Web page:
The world is facing its day of inflationary reckoning

Double-digit price inflation is here. Anyone paying attention to fiscal and monetary policy knew this would happen sooner or later. The Federal Reserve’s recent 0.75 basis points hike in the federal funds’ interest rate won’t be enough to stem an inflationary avalanche that reckless politicians with zero knowledge of history and of other countries’ experiences have been setting in motion for years.

For part of the 20th century, John Maynard Keynes and Milton Friedman constituted opposing paradigms of economic policy. For Keynes government spending was crucial to stimulate demand for goods and services in slack times; monetary policy as a stimulating agent had limitations. Friedman, meanwhile, was critical of government spending, but favored monetary policy: in times of recession, monetary stimulus was necessary lest the slump becomes a depression.

The irony of the last 14 years, that is, since the financial crisis of 2008, is that governments everywhere resorted simultaneously to Keynesian and Friedmanian policies: massive government spending and the “printing” of money to prevent a depression.

The unprecedented degree of these interventions was bound to cause serious harm. All it would take was for people to feel more confident about requesting and extending credit and spending money. Then all that stimulus would generate an excess of demand vis-à-vis a supply of goods and services that would not be able to keep up. If on top of this, certain factors were to further limit the capacity to produce enough goods to satisfy demand (a pandemic, a war), the effect would be that much more acute.

Welcome to the new reality. A simple look at US debt tells the story. Total government and household debt is more than $90 trillion, more than four times what the economy produces each year. The last two years saw a $6 trillion COVID-19-related budget deficit that took federal expenditures to the equivalent of 30.5 percent of GDP, more than 5 percentage points above 2008, the year the financial crisis triggered a wave of massive government bailouts. And this doesn’t account for the fiscal stimulus. Between 2008 and 2020 the money supply almost doubled, and these past two years alone it rose by 46 percent!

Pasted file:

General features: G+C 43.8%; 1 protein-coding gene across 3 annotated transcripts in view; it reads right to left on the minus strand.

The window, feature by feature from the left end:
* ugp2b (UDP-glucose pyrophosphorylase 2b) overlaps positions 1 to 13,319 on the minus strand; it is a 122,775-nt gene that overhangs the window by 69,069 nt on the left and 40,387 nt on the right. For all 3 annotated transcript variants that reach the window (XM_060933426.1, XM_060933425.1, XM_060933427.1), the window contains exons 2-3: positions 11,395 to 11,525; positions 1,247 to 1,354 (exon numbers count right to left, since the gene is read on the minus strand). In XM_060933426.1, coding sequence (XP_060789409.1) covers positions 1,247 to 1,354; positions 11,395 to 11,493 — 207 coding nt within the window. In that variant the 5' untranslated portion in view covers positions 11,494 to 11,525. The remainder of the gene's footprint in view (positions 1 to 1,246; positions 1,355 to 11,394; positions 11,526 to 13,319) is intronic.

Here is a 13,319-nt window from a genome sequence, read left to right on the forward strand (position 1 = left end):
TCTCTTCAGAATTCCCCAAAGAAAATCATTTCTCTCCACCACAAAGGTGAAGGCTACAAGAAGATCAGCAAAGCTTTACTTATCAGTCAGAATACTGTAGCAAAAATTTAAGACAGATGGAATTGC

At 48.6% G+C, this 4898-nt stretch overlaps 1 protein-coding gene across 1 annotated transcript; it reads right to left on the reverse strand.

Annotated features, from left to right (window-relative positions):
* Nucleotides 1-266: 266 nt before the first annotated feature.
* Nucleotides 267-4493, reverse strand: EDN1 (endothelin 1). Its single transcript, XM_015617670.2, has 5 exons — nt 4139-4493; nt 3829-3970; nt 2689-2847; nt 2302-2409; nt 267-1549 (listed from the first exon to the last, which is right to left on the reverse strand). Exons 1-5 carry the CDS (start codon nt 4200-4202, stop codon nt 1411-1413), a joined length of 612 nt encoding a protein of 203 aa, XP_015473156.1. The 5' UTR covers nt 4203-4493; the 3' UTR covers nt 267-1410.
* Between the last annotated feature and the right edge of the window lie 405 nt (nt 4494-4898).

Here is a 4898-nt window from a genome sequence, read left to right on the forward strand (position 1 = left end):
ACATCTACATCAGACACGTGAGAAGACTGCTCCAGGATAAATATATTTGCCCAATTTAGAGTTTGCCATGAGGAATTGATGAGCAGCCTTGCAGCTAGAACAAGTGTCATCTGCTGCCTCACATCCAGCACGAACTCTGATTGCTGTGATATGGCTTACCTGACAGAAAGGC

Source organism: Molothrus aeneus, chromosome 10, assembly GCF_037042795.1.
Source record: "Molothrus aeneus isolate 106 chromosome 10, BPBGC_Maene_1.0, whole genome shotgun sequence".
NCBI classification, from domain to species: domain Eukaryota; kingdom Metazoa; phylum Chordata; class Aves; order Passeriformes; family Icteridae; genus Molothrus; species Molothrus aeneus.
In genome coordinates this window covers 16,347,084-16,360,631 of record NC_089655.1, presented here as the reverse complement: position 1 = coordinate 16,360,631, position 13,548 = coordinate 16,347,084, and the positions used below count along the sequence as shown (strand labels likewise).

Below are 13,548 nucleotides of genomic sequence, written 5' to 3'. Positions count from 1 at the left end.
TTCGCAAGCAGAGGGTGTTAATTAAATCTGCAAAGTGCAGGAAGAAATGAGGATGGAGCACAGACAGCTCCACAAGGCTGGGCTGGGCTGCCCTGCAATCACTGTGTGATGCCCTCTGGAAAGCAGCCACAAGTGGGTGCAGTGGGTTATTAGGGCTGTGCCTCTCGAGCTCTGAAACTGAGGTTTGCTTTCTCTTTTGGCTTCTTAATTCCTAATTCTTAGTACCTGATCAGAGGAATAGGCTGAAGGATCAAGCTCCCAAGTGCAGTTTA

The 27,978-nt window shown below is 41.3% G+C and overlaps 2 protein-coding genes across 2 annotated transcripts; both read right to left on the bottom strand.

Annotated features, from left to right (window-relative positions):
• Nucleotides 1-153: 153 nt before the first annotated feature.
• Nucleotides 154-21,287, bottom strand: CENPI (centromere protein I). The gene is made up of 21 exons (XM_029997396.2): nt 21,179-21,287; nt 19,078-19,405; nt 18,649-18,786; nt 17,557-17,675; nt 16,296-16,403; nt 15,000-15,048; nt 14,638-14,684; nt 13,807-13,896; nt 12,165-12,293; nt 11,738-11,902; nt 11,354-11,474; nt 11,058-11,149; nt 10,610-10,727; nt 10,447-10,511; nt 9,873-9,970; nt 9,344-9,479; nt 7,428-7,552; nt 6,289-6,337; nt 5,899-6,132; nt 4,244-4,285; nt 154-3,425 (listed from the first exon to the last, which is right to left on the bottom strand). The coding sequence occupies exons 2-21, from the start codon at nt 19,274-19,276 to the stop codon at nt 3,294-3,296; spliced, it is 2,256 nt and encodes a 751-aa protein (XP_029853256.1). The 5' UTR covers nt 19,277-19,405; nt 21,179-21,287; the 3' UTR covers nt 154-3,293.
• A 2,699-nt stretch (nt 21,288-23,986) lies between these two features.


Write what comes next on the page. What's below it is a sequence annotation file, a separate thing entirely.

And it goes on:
Where is the inflation, many “experts” mockingly asked in the years after the financial crisis, when fiscal and monetary stimulus (Keynes and Friedman) failed to produce the price rises simpletons like us were predicting? In the absence of vigorous consumer credit and spending, the new money was inflating the price of various assets. By 2021 home equity in the United States was a whopping $14.2 trillion according to one study, even though wages had gone up very little. Eventually, inflation would spill onto producer and consumer prices. And here we are, with the Fed desperately raising the federal funds rate to try to stem inflation that is now the world’s greatest economic concern.

We ain’t seen nothing yet. In other parts of the developed world, a sovereign debt crisis is brewing again, as in 2012. Interest rates on government debt in highly indebted countries such as Spain and Italy have tripled quickly as the European Central Bank has signaled that it too is ready to stem inflation by rising rates. But now the central bank faces a dilemma: Does it continue to raise rates and send Spain, Italy, and others into default territory, or does it go slow and risk fueling inflation even more? For the moment it is trying to square the circle, saying it will continue to raise rates and at the same time buy more sovereign debt from the highly indebted countries. Soon the bank will realize the grotesque contradiction—and will pay the consequences. How long until the more financially sound northern Europeans, finding themselves subsidizing the southerners, begin to question the euro once again?

This is not the place to address the social and political consequences that will flow from the new inflationary era — and its corollary, a major recession, which is already in the air. (According to one estimate, retail spending has shrunk by 15 percent on an annual basis.) But those consequences will be humongous. The chickens have finally come home to roast.

Álvaro Vargas Llosa is a senior fellow of the Independent Institute in Oakland, Calif. His latest book of him is “Global Crossings: Immigration, Civilization and America”.

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